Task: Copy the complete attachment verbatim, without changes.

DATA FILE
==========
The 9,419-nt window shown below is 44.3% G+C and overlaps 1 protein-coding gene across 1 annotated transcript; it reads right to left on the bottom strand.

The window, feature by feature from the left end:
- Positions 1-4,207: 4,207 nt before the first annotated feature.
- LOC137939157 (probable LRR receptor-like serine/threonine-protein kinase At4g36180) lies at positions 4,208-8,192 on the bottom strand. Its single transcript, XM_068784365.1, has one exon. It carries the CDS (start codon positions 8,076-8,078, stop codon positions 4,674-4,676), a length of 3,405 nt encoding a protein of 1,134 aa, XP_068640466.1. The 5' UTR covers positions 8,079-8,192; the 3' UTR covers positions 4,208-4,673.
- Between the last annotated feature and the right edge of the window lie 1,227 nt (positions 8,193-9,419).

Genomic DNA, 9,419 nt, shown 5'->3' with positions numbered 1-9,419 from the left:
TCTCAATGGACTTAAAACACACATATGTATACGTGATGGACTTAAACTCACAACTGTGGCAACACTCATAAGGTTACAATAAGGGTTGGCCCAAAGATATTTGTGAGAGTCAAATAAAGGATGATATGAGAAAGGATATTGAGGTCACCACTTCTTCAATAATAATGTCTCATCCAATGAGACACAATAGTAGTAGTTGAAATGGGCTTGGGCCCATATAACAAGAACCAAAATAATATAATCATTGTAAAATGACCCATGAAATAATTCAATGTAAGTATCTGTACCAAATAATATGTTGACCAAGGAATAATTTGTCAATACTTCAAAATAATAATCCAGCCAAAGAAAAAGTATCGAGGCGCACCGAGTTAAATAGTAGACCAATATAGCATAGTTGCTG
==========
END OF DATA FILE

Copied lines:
The 9,419-nt window shown below is 44.3% G+C and overlaps 1 protein-coding gene across 1 annotated transcript; it reads right to left on the bottom strand.

The window, feature by feature from the left end:
- Positions 1-4,207: 4,207 nt before the first annotated feature.
- LOC137939157 (probable LRR receptor-like serine/threonine-protein kinase At4g36180) lies at positions 4,208-8,192 on the bottom strand. Its single transcript, XM_068784365.1, has one exon. It carries the CDS (start codon positions 8,076-8,078, stop codon positions 4,674-4,676), a length of 3,405 nt encoding a protein of 1,134 aa, XP_068640466.1. The 5' UTR covers positions 8,079-8,192; the 3' UTR covers positions 4,208-4,673.
- Between the last annotated feature and the right edge of the window lie 1,227 nt (positions 8,193-9,419).

Genomic DNA, 9,419 nt, shown 5'->3' with positions numbered 1-9,419 from the left:
TCTCAATGGACTTAAAACACACATATGTATACGTGATGGACTTAAACTCACAACTGTGGCAACACTCATAAGGTTACAATAAGGGTTGGCCCAAAGATATTTGTGAGAGTCAAATAAAGGATGATATGAGAAAGGATATTGAGGTCACCACTTCTTCAATAATAATGTCTCATCCAATGAGACACAATAGTAGTAGTTGAAATGGGCTTGGGCCCATATAACAAGAACCAAAATAATATAATCATTGTAAAATGACCCATGAAATAATTCAATGTAAGTATCTGTACCAAATAATATGTTGACCAAGGAATAATTTGTCAATACTTCAAAATAATAATCCAGCCAAAGAAAAAGTATCGAGGCGCACCGAGTTAAATAGTAGACCAATATAGCATAGTTGCTG